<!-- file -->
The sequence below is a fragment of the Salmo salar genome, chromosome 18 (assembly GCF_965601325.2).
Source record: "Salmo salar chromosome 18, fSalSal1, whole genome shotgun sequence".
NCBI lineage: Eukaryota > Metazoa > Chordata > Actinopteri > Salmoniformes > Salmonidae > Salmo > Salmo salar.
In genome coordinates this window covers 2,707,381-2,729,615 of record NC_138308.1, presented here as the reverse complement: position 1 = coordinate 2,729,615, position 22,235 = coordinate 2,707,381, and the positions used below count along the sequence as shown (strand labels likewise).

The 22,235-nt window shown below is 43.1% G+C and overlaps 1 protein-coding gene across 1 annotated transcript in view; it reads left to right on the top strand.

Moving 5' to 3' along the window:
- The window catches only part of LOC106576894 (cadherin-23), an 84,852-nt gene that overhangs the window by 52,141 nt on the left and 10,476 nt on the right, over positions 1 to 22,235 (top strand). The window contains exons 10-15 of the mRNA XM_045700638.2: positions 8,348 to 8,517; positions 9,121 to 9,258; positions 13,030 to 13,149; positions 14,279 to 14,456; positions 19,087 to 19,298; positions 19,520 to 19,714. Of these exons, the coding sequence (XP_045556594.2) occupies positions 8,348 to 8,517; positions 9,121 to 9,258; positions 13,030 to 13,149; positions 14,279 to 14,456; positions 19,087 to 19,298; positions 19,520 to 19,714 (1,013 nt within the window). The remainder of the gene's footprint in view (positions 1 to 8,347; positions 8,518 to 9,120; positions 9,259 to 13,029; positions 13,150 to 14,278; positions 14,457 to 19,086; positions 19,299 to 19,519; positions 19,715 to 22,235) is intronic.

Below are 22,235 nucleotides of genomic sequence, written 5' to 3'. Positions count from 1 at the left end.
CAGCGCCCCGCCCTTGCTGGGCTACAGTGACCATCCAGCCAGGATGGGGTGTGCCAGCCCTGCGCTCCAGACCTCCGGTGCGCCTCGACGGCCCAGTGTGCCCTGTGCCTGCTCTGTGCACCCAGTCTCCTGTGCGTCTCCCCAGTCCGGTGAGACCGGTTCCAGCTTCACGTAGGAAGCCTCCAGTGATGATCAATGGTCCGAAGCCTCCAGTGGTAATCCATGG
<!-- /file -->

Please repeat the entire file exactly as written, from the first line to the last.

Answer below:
The sequence below is a fragment of the Salmo salar genome, chromosome 18 (assembly GCF_965601325.2).
Source record: "Salmo salar chromosome 18, fSalSal1, whole genome shotgun sequence".
NCBI lineage: Eukaryota > Metazoa > Chordata > Actinopteri > Salmoniformes > Salmonidae > Salmo > Salmo salar.
In genome coordinates this window covers 2,707,381-2,729,615 of record NC_138308.1, presented here as the reverse complement: position 1 = coordinate 2,729,615, position 22,235 = coordinate 2,707,381, and the positions used below count along the sequence as shown (strand labels likewise).

The 22,235-nt window shown below is 43.1% G+C and overlaps 1 protein-coding gene across 1 annotated transcript in view; it reads left to right on the top strand.

Moving 5' to 3' along the window:
- The window catches only part of LOC106576894 (cadherin-23), an 84,852-nt gene that overhangs the window by 52,141 nt on the left and 10,476 nt on the right, over positions 1 to 22,235 (top strand). The window contains exons 10-15 of the mRNA XM_045700638.2: positions 8,348 to 8,517; positions 9,121 to 9,258; positions 13,030 to 13,149; positions 14,279 to 14,456; positions 19,087 to 19,298; positions 19,520 to 19,714. Of these exons, the coding sequence (XP_045556594.2) occupies positions 8,348 to 8,517; positions 9,121 to 9,258; positions 13,030 to 13,149; positions 14,279 to 14,456; positions 19,087 to 19,298; positions 19,520 to 19,714 (1,013 nt within the window). The remainder of the gene's footprint in view (positions 1 to 8,347; positions 8,518 to 9,120; positions 9,259 to 13,029; positions 13,150 to 14,278; positions 14,457 to 19,086; positions 19,299 to 19,519; positions 19,715 to 22,235) is intronic.

Below are 22,235 nucleotides of genomic sequence, written 5' to 3'. Positions count from 1 at the left end.
CAGCGCCCCGCCCTTGCTGGGCTACAGTGACCATCCAGCCAGGATGGGGTGTGCCAGCCCTGCGCTCCAGACCTCCGGTGCGCCTCGACGGCCCAGTGTGCCCTGTGCCTGCTCTGTGCACCCAGTCTCCTGTGCGTCTCCCCAGTCCGGTGAGACCGGTTCCAGCTTCACGTAGGAAGCCTCCAGTGATGATCAATGGTCCGAAGCCTCCAGTGGTAATCCATGG